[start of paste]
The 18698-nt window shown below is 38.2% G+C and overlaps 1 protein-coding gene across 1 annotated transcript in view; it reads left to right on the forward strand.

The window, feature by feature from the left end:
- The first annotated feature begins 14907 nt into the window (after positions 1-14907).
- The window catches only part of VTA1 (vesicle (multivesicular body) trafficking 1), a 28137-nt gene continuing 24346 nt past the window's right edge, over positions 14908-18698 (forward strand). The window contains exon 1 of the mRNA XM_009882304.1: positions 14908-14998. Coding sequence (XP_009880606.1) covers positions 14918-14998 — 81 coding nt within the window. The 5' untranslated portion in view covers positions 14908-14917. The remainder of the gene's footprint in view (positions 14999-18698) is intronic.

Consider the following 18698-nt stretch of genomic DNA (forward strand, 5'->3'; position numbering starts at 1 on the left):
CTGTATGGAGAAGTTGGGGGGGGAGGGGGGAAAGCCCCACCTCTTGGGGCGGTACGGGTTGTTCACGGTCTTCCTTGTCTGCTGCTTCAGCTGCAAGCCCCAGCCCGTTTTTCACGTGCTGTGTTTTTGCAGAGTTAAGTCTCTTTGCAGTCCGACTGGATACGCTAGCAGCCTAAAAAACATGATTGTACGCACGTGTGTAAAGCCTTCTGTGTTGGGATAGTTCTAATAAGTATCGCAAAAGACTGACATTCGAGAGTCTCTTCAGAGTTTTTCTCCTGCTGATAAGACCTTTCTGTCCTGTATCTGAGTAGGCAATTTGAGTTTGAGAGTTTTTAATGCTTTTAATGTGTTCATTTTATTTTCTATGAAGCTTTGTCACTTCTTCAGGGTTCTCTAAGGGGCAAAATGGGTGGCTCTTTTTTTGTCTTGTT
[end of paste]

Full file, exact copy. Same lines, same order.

The 18698-nt window shown below is 38.2% G+C and overlaps 1 protein-coding gene across 1 annotated transcript in view; it reads left to right on the forward strand.

The window, feature by feature from the left end:
- The first annotated feature begins 14907 nt into the window (after positions 1-14907).
- The window catches only part of VTA1 (vesicle (multivesicular body) trafficking 1), a 28137-nt gene continuing 24346 nt past the window's right edge, over positions 14908-18698 (forward strand). The window contains exon 1 of the mRNA XM_009882304.1: positions 14908-14998. Coding sequence (XP_009880606.1) covers positions 14918-14998 — 81 coding nt within the window. The 5' untranslated portion in view covers positions 14908-14917. The remainder of the gene's footprint in view (positions 14999-18698) is intronic.

Consider the following 18698-nt stretch of genomic DNA (forward strand, 5'->3'; position numbering starts at 1 on the left):
CTGTATGGAGAAGTTGGGGGGGGAGGGGGGAAAGCCCCACCTCTTGGGGCGGTACGGGTTGTTCACGGTCTTCCTTGTCTGCTGCTTCAGCTGCAAGCCCCAGCCCGTTTTTCACGTGCTGTGTTTTTGCAGAGTTAAGTCTCTTTGCAGTCCGACTGGATACGCTAGCAGCCTAAAAAACATGATTGTACGCACGTGTGTAAAGCCTTCTGTGTTGGGATAGTTCTAATAAGTATCGCAAAAGACTGACATTCGAGAGTCTCTTCAGAGTTTTTCTCCTGCTGATAAGACCTTTCTGTCCTGTATCTGAGTAGGCAATTTGAGTTTGAGAGTTTTTAATGCTTTTAATGTGTTCATTTTATTTTCTATGAAGCTTTGTCACTTCTTCAGGGTTCTCTAAGGGGCAAAATGGGTGGCTCTTTTTTTGTCTTGTT